9/11 families fight for over $3.5 billion in Taliban funds

A nasty battle is brewing among the families of 9/11 victims for more than $3.5 billion in Taliban funds.

The legal drama pits family members of 47 people killed in the terror attacks against relatives of nearly 3,000 others.

The conflict erupted in September, a month after the Taliban took over Afghanistan, when lawyers for around 150 members of the 47 families involved in a lawsuit titled “Havlish against Osama bin Laden”, quietly parted ways with the remains of 9/11 victim. community through legal action. This decision allowed the 47 families to collect the money first.

It paid off last month when President Biden released $7 billion in Taliban assets held in the United States, earmarking half for humanitarian aid in Afghanistan and releasing the other half for be distributed to the victims of September 11 and their relatives.

Today, other relatives among the 2,977 people killed on 9/11 are demanding that Taliban money be fairly distributed. A federal judge in Manhattan will decide the distribution.

“Anything not equal within the 9/11 community would be a failure of our justice system,” said Brett Eagleson, whose father, Bruce, a retail executive, was killed in the incident. South Tower collapse as he gave walkie-talkies to firefighters.

Families of 9/11 victims speak at a conference in August 2002.

Eagleson challenged lawyers representing the 47 families to ‘look me in the eye’ and give ‘one good reason’ why his father’s death ‘is worth less than the death of any of them’ . [their] clients.

While a vast majority of relatives of 9/11 victims could be excluded, the firms of eight attorneys who represent the Havlish families are poised to score hundreds of millions of dollars in legal fees.

Among them is Lee Wolosky, a lawyer and diplomat who advised the Biden administration on Afghan evacuees as a special adviser but left in January to join one of the law firms that will benefit, Jenner & Block.

Fiona and Donald Havlish at their wedding on August 9, 1993.
Fiona and Donald Havlish at their wedding on August 9, 1993.

Wolosky and another Manhattan firm attorney representing the Havlish plaintiffs, Douglas Mitchell, declined to comment.

Two of the eight attorneys, Dennis Pantazis and Richard Hailey, serve on an executive committee created by a federal judge in 2004 to “represent the interests” of all 9/11 plaintiffs.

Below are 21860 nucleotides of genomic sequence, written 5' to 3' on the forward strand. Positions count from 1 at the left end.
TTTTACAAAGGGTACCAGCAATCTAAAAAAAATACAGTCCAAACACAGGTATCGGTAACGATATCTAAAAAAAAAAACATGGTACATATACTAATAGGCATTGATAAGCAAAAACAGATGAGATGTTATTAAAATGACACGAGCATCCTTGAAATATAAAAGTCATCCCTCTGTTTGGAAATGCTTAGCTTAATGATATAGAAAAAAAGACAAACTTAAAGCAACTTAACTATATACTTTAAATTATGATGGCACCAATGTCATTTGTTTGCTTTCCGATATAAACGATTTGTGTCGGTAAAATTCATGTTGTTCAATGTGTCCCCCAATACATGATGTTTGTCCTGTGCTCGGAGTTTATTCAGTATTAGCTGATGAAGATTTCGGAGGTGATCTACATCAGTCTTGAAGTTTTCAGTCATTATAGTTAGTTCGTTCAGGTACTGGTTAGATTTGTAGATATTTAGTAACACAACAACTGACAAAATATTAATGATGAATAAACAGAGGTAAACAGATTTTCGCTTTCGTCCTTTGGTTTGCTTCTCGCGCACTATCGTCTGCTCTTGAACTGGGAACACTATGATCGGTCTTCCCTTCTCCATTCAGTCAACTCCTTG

Pantazis told the Post, “We have been pursuing the Taliban for almost two decades in accordance with the interests of all the 9/11 families. Ultimately, any allocation of funds does not depend on us and rests solely with the court. »

Another Havlish lawyer who asked not to be named dismissed criticism that their potential windfall is unfair.

Osama bin Laden in an October 2004 broadcast.
Osama bin Laden in an October 2004 broadcast.
PA

“Twenty years ago, everyone thought we were crazy when we filed this lawsuit. When you’re successful, you’re ‘greedy lawyers,'” he said.

Lead plaintiff Fiona Havlish, whose insurance executive husband Donald Havlish died in the South Tower of the World Trade Center, called for peace in the 9/11 community in a joint statement to the Post with colleague Ellen Saracini, whose husband Victor Saracini was one of the pilots of the hijacked United Flight 175, which hit the South Tower.

“It is important for us to unite as much as possible. We share the same grief and the same goals,” Havlish and Saracini said.

Retired firefighter Jim Riches, whose son was killed in the 2001 terrorist attack, poses for a photo near his New York home.
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Havlish’s lawyers convinced a Manhattan federal court in September to serve the New York Federal Reserve with a ‘writ of execution’ to seize Afghan government assets to satisfy more than $7 billion in default judgments that they had previously won against Bin Laden and the Taliban for a bargain. a decade ago.

The government has not taken a position on how the $3.5 billion released by Biden should be divided, leaving it up to the courts. Under New York law, however, Havlish litigants may have priority in collecting the money because they asserted a claim first.

Relatives in other Taliban lawsuits are demanding their fair share.

Brett Eagleson with his father Bruce Eagleson
Brett Eagleson with Father Bruce Eagleson, who was killed in the South Tower collapse while giving walkie-talkies to firefighters

“I feel like families are going to fight for this, and our lawyers are on it,” said Monica Iken, whose husband, bond trader Michael, was killed on 9/11. “We’ve all been affected, and it needs to be shared fairly among everyone who has lost a loved one.”

Retired FDNY Deputy Chief Jim Riches, whose firefighter son Jimmy perished, said of the suits: “They told us we would never get anything out of them. Now that the money has materialized, it’s family against family. They should just break it down into 2,900 ways.

Almost all of the families received several other rewards: payouts from the federal government’s original victim compensation fund, which distributed $7 billion to next of kin; lawsuit settlements with airlines; and $3.3 billion from the US Victims of State Sponsored Terrorism Fund, established in 2015.

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